Concours on the Avenue founder dies at 72 – Monterey Herald
As a child, Doug Freedman enjoyed piloting gasoline powered airliners with his pals. Except that, unlike everyone else, he was the kid who ran a flying club, who kept a handwritten list of members, who organized events around motorized boats.
Throughout his life, he always believed that his passion started there; the willingness to organize events around the engines, the spirit of the hunt, the flight and all the things that went as fast as anyone could do them.
Mr. Freedman, 72, went on to found Carmel’s Concours on the Avenue, one of the flagship events of Classic Car Week. He died Sunday from a heart attack.
Mr. Freedman’s first emotions led to a chance trip to Carmel when, in 1987, he and his wife Genie arrived on the Monterey Peninsula to experience the excitement of the great gathering among the vintage car community at the Concours d elegance of Pebble Beach.
“Genie and I checked into the Cypress Inn,” Mr. Freedman recalls. “We walked down Ocean Avenue and said, ‘The cars would be amazing here on this road down to the sea, in this little village of chocolate boxes, this living movie set. “Finally, in July 2001, we made our first call to the city of Carmel and, on May 2, 2006, we obtained a permit to host“ Concours sur l’Ave ”.
Their aim was to create a sophisticated event with a touch of fun, Mr. Freedman always said, to serve the underused days at the great 10-day classic car rally on the Peninsula and showcase underserved automotive brands. . For two days, Ocean Avenue and the downtown side streets would be closed to traffic to showcase vintage cars from 1946 to 1971.
On August 10, after the pandemic put the event on hiatus for a year, Doug and Genie Freedman, along with their team, held their 14th Avenue Contest, with all pandemic protocols in place, to host a unprecedented projection of classic cars and those who love them.
“Doug said this most recent competition, along with the amount of work required to keep it COVID compliant and provide all pandemic precautions, was the year he was most proud of,” said Holly Zoller , President and CEO of Carmel. Foundation, recipient of
$ 480,829 in charitable funds raised by the event. “Doug and Genie worked with the Town of Carmel in such a symbiotic relationship to make this happen. He had a reason to be proud and he was really looking forward to next year’s event.
“Doug Freedman was the quintessential car guy, but he was more than that,” Carmel Mayor Dave Potter said. “With his awareness and support in Carmel and the surrounding area, he was a valued member of the community despite not being a full time resident. It’s a shocking tragedy to lose Doug so suddenly, which reminds us of how fragile life is and how important it is to live life to the fullest every day. Doug embodied that, and that’s how he will be remembered with gratitude.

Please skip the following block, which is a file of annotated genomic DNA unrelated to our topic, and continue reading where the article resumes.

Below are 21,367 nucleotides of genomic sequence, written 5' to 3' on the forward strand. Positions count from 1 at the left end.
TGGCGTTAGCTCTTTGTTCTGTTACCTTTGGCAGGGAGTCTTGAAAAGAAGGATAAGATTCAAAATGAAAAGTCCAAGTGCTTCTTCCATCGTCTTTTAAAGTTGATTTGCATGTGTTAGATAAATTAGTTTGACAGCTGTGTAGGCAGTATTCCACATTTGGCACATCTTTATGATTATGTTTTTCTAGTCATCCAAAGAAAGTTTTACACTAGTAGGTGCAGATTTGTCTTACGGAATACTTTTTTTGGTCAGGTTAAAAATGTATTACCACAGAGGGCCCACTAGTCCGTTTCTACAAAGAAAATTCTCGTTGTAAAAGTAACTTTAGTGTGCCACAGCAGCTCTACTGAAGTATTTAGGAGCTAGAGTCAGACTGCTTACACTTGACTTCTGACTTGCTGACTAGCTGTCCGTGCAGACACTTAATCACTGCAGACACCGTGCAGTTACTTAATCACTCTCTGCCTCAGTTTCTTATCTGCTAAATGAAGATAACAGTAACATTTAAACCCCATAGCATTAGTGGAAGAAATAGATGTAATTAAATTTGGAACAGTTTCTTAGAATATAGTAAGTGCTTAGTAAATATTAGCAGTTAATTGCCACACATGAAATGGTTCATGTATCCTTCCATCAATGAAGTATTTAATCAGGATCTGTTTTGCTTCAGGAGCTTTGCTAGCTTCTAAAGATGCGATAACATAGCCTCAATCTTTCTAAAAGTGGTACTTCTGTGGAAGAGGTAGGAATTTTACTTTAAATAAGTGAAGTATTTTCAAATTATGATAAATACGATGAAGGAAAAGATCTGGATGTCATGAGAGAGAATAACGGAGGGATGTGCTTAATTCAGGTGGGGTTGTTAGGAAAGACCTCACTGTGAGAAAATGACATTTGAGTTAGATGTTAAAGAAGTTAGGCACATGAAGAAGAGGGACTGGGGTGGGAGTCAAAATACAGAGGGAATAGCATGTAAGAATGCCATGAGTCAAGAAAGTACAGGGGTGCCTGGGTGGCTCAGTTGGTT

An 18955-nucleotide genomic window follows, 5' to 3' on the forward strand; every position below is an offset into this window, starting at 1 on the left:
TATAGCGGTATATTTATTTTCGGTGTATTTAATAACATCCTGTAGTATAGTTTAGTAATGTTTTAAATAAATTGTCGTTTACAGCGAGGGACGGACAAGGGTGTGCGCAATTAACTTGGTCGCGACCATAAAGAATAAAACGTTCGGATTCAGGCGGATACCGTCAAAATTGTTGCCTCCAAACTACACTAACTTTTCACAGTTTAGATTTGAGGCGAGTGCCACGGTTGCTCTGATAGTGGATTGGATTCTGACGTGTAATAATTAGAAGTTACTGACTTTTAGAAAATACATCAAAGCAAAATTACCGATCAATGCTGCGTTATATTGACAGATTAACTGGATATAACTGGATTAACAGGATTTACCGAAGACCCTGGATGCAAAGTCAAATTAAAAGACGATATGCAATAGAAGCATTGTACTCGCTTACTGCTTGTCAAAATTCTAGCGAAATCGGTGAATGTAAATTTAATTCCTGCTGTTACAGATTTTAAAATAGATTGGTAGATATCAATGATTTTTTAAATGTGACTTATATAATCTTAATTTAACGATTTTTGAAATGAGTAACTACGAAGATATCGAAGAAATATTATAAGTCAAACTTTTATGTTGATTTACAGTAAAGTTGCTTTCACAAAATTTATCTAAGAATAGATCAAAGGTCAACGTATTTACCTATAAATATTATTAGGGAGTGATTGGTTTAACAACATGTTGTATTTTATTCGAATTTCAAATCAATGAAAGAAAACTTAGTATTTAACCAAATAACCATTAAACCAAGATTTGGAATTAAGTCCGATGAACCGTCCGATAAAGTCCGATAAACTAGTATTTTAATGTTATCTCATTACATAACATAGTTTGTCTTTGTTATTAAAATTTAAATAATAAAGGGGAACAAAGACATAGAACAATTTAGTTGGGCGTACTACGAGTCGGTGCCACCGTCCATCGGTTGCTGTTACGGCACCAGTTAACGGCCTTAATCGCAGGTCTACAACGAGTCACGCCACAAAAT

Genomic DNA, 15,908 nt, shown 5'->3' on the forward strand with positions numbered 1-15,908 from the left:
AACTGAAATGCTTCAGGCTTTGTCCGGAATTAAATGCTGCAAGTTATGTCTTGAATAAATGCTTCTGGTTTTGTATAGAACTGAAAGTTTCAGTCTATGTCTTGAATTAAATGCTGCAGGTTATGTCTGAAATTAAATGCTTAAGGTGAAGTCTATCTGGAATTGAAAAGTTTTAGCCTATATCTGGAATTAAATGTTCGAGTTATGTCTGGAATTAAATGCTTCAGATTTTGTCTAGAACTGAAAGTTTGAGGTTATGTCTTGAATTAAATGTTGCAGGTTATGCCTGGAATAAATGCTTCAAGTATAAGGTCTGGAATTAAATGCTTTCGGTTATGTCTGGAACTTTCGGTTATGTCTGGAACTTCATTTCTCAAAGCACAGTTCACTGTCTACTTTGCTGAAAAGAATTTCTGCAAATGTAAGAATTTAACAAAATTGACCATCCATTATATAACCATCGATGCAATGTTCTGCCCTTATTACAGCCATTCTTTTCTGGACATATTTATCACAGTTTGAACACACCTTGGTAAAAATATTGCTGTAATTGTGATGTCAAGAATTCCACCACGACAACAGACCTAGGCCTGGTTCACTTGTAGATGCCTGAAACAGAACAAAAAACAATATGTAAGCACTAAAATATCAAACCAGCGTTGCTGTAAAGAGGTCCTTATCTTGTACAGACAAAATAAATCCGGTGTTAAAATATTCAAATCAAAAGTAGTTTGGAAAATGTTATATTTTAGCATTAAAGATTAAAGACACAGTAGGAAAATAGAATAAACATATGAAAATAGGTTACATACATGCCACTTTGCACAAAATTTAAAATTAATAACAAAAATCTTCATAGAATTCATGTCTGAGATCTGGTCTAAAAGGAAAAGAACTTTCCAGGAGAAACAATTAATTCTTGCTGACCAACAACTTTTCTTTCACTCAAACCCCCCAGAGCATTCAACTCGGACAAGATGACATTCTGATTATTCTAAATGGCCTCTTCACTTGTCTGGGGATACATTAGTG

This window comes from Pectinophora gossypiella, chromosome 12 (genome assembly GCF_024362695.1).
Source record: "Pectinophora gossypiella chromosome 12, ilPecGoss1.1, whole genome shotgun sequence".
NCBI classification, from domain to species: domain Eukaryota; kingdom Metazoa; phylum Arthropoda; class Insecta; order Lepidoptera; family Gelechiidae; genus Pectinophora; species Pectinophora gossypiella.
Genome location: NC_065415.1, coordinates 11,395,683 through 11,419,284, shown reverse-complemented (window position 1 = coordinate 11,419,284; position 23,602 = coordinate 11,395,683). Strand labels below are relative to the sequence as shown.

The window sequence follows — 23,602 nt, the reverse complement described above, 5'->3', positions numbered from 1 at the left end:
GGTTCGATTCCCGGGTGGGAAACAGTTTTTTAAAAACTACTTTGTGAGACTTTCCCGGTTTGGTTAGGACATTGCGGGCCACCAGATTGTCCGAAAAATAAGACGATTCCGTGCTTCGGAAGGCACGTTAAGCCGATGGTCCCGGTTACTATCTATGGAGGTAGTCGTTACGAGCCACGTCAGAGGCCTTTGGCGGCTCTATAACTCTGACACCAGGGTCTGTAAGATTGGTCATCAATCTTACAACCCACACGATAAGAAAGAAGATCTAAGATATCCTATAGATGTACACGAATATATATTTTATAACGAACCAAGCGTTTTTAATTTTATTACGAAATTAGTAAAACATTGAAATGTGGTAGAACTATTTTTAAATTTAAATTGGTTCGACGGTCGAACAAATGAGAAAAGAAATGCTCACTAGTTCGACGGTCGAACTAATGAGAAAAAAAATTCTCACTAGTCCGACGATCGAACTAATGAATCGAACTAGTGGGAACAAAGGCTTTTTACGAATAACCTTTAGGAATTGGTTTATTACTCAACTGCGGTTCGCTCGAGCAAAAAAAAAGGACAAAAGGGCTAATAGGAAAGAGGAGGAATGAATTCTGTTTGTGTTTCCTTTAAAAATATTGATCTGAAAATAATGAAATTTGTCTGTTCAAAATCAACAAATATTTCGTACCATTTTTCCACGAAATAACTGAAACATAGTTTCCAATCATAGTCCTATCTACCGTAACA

Driven by passion
Born in Port Chester, New York, and raised in Atlanta, Georgia, Mr. Freedman was an international auto enthusiast and regional manager, president and chairman of the Ferrari Club of America. His introduction to the art of luxury automobiles came in 1959 when, at age 10, he saw a photo of American racing champion Phil Hill on the cover of Sports Illustrated, sitting on the nose of a Ferrari.
“I had no idea who he was or what the car was,” Mr. Freedman once said, “but I was taken away by the car and the man, who looked like my monitor. YMCA camp. After reading the article in the magazine, I knew from that moment that I was addicted, and I will never forget where it
begin. By the end of the 70s I had had some success in life and bought my first Ferrari.
Mr. Freedman’s involvement with the vintage car community, in particular Ferrari, led to a year in Brussels, Belgium, while he was the curator of the personal Ferrari collection of the late racing driver Jacques Swaters, as well as invitations to judge some of the most prestigious competitions in the world.
The other passion of Mr. Freedman was music. In 1967, as the drummer of The Fly-bi-Nites, he joined his bandmates to co-write “Found Love,” a song used in 2013 during a mind-blowing moment in season six of “Mad Men. “from Cable TV.
Considered a complex and caring individual, many of his family and friends, colleagues and vintage car enthusiasts remember Mr. Freedman for his contribution to the community.
“With Concours on the Avenue, Doug Freedman put on an exciting event, which is now historic,” said David von Gompertz, who exhibited cars from his personal collection for six seasons. “It was so important for the well-being of this community, on behalf of Carmel
Foundation, and on behalf of the automotive community. Thanks to Doug, everyone got access to an amazing art exhibit rolling through Carmel. Doug’s absence from this community will be deeply felt.
Mr. Freedman was able to create and execute his vision and master the myriad of details that created a world class event in our village, recalls Kimberly Willison, Director of Development for the Carmel Foundation.
“We will always be grateful for his unwavering support and that of Genie for the elders in our community. But what stood out to me the most about the eight years we worked together, ”she said,“ was the unparalleled passion he had – for cars, for the people in his life. ‘he liked, and to do the